On November 8, 2016, Amgen submitted a brief in opposition to Apotex’s petition for certiorari challenging the Federal Circuit’s application of its holding in Amgen v. Sandoz that subsection (l)(8)(A) of the BPCIA allows an aBLA applicant to provide notice of commercial marketing only after it receives approval, as well as the Federal Circuit’s interpretation of that statute.
Amgen raises three procedural grounds for denying Apotex’s petition. First, Amgen argues that Apotex’s appeal is moot in light of (a) the district court’s September 6, 2016 order granting a permanent injunction enjoining Apotex’s launch until 180 days after Apotex provides effective, post-licensure notice of commercial marketing, and (b) Apotex’s failure to appeal from that order. Quoting a 1999 Supreme Court decision, Amgen asserts: “Generally, an appeal from the grant of a preliminary injunction becomes moot when the trial court enters a permanent injunction, because the former merges into the latter.”
Second, Amgen argues that review of Apotex’s appeal would be redundant in view of the pending Sandoz case, which Amgen calls the “elephant in the room.” According to Amgen, if the Supreme Court grants the petitions in the Sandoz case, “then this case will add nothing new” and there will be no reason to address Apotex’s petition. If the Supreme Court denied the Sandoz petitions, then, Amgen argues, the Court already “will have rejected the issues Apotex seeks to raise” about the interpretation of subsection (l)(8)(A).
Third, Amgen argues that Apotex’s petition presents a poor vehicle for review because “it presents no disagreement between the Federal Circuit panels across cases or a disagreement between the district court and the appellate court in this case.”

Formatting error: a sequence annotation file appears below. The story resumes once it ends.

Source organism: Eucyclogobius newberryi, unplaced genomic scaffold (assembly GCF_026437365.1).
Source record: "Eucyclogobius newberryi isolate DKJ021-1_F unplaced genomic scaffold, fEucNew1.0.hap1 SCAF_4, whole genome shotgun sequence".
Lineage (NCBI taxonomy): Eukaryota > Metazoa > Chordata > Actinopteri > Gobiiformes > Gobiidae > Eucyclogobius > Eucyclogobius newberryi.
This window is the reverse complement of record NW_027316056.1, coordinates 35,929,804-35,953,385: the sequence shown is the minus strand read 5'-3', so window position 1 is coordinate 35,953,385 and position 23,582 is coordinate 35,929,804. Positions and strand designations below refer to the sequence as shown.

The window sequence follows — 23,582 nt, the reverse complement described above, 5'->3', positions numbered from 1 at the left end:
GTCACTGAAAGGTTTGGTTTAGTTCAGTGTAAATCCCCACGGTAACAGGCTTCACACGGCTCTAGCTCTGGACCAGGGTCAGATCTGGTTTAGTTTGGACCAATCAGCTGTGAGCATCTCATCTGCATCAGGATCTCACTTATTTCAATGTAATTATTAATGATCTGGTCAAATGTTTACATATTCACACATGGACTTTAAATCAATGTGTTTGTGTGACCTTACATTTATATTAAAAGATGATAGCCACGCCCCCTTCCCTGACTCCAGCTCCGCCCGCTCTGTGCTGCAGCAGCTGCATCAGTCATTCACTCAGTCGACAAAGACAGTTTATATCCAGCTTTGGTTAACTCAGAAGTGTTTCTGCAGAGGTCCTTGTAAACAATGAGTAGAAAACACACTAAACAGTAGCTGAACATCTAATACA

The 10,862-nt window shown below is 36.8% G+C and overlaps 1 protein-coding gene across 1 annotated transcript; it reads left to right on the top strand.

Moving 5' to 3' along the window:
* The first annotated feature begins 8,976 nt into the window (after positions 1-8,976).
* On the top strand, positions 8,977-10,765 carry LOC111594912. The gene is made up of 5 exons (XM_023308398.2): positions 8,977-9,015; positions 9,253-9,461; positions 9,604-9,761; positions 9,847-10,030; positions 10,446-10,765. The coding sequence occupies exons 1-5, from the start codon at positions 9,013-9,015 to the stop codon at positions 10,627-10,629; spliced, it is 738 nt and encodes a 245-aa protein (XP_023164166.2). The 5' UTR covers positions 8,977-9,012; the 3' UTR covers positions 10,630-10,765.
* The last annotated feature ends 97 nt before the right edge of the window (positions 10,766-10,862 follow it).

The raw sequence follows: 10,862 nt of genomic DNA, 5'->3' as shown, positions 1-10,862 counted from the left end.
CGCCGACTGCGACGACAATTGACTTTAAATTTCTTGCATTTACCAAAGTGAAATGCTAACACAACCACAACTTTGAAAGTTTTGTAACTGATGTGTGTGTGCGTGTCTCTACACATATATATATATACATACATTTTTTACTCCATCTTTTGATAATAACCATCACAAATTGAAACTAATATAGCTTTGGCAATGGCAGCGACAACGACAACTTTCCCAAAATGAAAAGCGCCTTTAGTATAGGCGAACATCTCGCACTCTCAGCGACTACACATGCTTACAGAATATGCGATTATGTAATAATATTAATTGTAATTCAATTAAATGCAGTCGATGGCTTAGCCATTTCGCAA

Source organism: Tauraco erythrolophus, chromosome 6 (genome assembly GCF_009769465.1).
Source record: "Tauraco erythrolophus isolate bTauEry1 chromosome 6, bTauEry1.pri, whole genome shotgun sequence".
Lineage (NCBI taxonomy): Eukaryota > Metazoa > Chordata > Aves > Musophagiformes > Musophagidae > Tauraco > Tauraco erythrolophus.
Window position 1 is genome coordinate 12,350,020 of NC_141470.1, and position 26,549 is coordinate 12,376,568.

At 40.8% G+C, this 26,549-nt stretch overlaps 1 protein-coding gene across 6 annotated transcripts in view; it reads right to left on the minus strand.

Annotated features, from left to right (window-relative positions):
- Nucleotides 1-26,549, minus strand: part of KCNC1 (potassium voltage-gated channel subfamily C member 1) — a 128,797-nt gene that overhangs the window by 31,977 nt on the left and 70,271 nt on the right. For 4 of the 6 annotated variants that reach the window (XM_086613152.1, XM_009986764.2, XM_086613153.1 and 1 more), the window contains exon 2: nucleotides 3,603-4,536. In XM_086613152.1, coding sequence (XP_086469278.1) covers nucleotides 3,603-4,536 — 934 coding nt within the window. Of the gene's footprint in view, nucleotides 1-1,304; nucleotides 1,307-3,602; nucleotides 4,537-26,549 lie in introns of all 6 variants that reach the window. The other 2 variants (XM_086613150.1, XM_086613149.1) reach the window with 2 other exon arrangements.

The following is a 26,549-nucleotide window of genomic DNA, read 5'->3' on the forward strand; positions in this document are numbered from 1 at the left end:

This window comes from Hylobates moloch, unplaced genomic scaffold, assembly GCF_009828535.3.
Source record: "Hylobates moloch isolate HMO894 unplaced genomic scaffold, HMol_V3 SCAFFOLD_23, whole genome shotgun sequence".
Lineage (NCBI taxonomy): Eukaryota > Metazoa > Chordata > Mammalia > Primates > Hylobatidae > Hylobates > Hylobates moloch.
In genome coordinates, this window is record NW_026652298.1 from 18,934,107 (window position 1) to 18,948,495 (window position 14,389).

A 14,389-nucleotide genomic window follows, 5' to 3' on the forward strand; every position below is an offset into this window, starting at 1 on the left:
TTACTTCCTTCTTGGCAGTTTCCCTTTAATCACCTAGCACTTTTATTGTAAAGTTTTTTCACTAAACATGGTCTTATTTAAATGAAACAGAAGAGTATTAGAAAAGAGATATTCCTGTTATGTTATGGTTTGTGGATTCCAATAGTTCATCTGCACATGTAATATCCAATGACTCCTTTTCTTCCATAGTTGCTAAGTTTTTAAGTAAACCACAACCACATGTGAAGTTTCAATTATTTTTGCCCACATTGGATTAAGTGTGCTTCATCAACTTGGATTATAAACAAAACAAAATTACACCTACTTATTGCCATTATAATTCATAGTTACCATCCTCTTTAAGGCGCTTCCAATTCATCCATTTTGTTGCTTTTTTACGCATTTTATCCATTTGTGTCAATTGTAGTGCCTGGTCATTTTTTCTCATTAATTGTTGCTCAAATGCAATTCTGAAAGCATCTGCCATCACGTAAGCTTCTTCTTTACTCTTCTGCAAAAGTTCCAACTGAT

On the merits, Amgen asks the Court to decline to review Apotex’s first question presented, which concerns whether the notice of commercial marketing provision applies to aBLA applicants like Apotex who—unlike Sandoz—actually engaged in the patent dance. Amgen asserts that, rather than challenging the holding in Sandoz that a notice of commercial marketing is mandatory, Apotex “simply wants the Court to create an extra-statutory exception for a specific subclass of Applicants, by conditioning the requirement of subparagraph 262(l)(8)(A) on an Applicant electing not to provide the Sponsor with the subparagraph 262(l)(2)(A) disclosure.” According to Amgen, Apotex offers no basis in the statute or elsewhere for its reading of the statute, nor any basis for concluding that the Federal Circuit erred.
Amgen argues that the Court need not review Apotex’s second question presented, regarding whether effective notice can be provided before approval, because it is “the exact same question already presented in Sandoz’s pending petition” and Apotex fails to advance any new arguments that would warrant a different outcome than in Sandoz. The fact that Apotex, unlike Sandoz, disclosed its aBLA and manufacturing information in accordance with subsection (l)(2)(A) makes no difference according to Amgen because the notice of commercial marketing provision of subsection (l)(8)(A) is mandatory for all applicants. Amgen contends that Apotex is only able to arrive at its position that providing notice of commercial marketing is not mandatory by misinterpreting subsection (l)(9)(B) as providing remedies, rather than simply a restoration of the RPS’s right to bring a declaratory judgment action that was temporarily limited under subsection (l)(9)(A). Amgen concludes its brief by reiterating its previous arguments that the Federal Circuit in Sandoz correctly held that notice of commercial marketing is effective only after FDA approval.
Apotex’s reply is expected the week of November 21. The case will be considered by the Supreme Court at its private conference on January 6, 2017, but it is possible that action will be deferred, especially if the Solicitor General’s brief in Sandoz v. Amgen has not yet been filed and teed up for consideration.
Stay tuned to Big Molecule Watch for additional coverage of the pending Supreme Court petitions and the merits of the Amgen v. Apotex litigation, which is now on appeal before the Federal Circuit.